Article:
To be honest, the only thing you mentioned that struck me as problematic about using technology whilst traveling was: “I’ve seen people waste their days away on Facebook simply because they lost track of time” — okay, granted, if you had something else planned and missed it because you got stuck on facebook that is definitely the height of lameness and that person has a problem. Otherwise, I don’t see how any of the other behaviours is problematic — reading the news at the beach (you could do that before smartphones and I don’t see what’s wrong with it anyway), or passing around a smartphone (the people benefiting from this evidently *didn’t* bring a smartphone and are therefore doing exactly what you suggest).

In fact, I think you did a better job listing technology’s benefits to travellers in this post than its downfalls!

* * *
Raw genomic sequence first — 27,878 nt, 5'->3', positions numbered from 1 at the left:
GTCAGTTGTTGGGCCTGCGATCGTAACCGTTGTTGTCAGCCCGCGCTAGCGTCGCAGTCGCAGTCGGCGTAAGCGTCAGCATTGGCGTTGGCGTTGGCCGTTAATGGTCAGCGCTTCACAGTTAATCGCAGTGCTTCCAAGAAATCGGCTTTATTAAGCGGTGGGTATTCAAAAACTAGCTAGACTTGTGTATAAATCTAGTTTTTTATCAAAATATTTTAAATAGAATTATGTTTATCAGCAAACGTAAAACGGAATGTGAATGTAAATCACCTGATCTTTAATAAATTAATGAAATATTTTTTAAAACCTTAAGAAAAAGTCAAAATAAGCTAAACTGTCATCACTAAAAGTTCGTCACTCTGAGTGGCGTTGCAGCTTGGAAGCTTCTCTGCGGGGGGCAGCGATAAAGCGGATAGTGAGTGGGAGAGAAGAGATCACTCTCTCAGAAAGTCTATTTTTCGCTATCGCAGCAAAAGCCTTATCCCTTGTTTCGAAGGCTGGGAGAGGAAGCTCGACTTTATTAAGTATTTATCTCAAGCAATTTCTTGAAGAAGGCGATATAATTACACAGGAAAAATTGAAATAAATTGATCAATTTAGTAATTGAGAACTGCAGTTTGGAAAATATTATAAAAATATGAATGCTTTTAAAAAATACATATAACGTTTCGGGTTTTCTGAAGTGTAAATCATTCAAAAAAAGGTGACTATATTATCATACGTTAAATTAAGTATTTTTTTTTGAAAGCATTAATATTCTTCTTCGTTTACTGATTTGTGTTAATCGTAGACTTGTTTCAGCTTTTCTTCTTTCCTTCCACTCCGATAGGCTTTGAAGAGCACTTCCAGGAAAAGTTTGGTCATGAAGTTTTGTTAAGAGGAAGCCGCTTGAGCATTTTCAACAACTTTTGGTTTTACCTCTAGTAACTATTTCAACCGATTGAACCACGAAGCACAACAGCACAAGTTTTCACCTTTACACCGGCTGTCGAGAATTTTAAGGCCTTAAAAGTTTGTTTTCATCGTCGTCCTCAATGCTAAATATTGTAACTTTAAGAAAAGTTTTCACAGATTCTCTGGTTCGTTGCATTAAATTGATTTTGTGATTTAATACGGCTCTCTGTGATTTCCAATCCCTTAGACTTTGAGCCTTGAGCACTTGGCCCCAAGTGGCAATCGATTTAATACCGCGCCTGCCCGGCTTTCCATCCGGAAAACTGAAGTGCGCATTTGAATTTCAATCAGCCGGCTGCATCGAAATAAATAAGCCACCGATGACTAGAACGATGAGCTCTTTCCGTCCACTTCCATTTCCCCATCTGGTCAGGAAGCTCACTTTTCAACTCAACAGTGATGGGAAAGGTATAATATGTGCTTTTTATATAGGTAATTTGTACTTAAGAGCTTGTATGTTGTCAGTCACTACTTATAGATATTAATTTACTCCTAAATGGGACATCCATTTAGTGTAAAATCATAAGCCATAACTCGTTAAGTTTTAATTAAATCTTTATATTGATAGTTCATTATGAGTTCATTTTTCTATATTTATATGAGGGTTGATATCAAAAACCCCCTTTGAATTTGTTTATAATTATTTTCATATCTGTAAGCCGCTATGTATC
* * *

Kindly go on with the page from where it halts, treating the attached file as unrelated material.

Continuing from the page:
There are a lot of travel articles out there at the moment saying what’s the right way and wrong way to travel. I say, each to their own.

I just had a conversation with a friend today who had her college aged sister visit her in Paris for a month. Her sister spent almost the whole time online chatting and catching up with her friends back in the States instead of exploring Paris, all the while making updates as if she was taking on the city by storm. Granted, she is young and not an experienced traveler, but she serves as an extreme of this idea of being too digitally connected when traveling.

We tend to go to extremes with this. If we’ve got work to do we’ll sit all day in a cafe or at our hostel working. Then, we’ll go offline for days. Although I have an iPhone, I’m a bit loathe to use it too much for all the apps and maps. I kind of like paper maps and getting lost the old school way.